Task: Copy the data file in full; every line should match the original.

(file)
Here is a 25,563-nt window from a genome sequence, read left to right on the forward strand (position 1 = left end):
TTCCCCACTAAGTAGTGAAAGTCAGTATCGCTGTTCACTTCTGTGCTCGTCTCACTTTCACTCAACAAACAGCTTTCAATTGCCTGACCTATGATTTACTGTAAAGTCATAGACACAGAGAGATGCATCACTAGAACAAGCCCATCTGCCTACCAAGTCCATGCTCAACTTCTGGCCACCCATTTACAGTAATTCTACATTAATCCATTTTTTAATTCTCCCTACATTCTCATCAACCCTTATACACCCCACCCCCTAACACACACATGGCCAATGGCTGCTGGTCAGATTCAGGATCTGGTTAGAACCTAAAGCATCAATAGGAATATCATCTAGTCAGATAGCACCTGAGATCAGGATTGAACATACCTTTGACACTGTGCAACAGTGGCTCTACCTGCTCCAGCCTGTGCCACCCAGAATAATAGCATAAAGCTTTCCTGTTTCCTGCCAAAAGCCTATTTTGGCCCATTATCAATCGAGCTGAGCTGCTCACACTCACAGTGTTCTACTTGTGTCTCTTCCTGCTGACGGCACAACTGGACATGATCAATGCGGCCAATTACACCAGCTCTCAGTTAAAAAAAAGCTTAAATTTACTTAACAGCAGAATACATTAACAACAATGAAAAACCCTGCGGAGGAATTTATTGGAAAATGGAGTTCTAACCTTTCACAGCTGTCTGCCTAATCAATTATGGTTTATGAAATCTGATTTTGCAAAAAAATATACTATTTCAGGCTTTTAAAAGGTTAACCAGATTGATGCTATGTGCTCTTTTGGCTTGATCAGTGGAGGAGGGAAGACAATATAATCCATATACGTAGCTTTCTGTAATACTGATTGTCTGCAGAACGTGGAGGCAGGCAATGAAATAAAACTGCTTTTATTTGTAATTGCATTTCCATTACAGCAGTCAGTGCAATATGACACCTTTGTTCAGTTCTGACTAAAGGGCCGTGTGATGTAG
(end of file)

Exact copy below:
Here is a 25,563-nt window from a genome sequence, read left to right on the forward strand (position 1 = left end):
TTCCCCACTAAGTAGTGAAAGTCAGTATCGCTGTTCACTTCTGTGCTCGTCTCACTTTCACTCAACAAACAGCTTTCAATTGCCTGACCTATGATTTACTGTAAAGTCATAGACACAGAGAGATGCATCACTAGAACAAGCCCATCTGCCTACCAAGTCCATGCTCAACTTCTGGCCACCCATTTACAGTAATTCTACATTAATCCATTTTTTAATTCTCCCTACATTCTCATCAACCCTTATACACCCCACCCCCTAACACACACATGGCCAATGGCTGCTGGTCAGATTCAGGATCTGGTTAGAACCTAAAGCATCAATAGGAATATCATCTAGTCAGATAGCACCTGAGATCAGGATTGAACATACCTTTGACACTGTGCAACAGTGGCTCTACCTGCTCCAGCCTGTGCCACCCAGAATAATAGCATAAAGCTTTCCTGTTTCCTGCCAAAAGCCTATTTTGGCCCATTATCAATCGAGCTGAGCTGCTCACACTCACAGTGTTCTACTTGTGTCTCTTCCTGCTGACGGCACAACTGGACATGATCAATGCGGCCAATTACACCAGCTCTCAGTTAAAAAAAAGCTTAAATTTACTTAACAGCAGAATACATTAACAACAATGAAAAACCCTGCGGAGGAATTTATTGGAAAATGGAGTTCTAACCTTTCACAGCTGTCTGCCTAATCAATTATGGTTTATGAAATCTGATTTTGCAAAAAAATATACTATTTCAGGCTTTTAAAAGGTTAACCAGATTGATGCTATGTGCTCTTTTGGCTTGATCAGTGGAGGAGGGAAGACAATATAATCCATATACGTAGCTTTCTGTAATACTGATTGTCTGCAGAACGTGGAGGCAGGCAATGAAATAAAACTGCTTTTATTTGTAATTGCATTTCCATTACAGCAGTCAGTGCAATATGACACCTTTGTTCAGTTCTGACTAAAGGGCCGTGTGATGTAG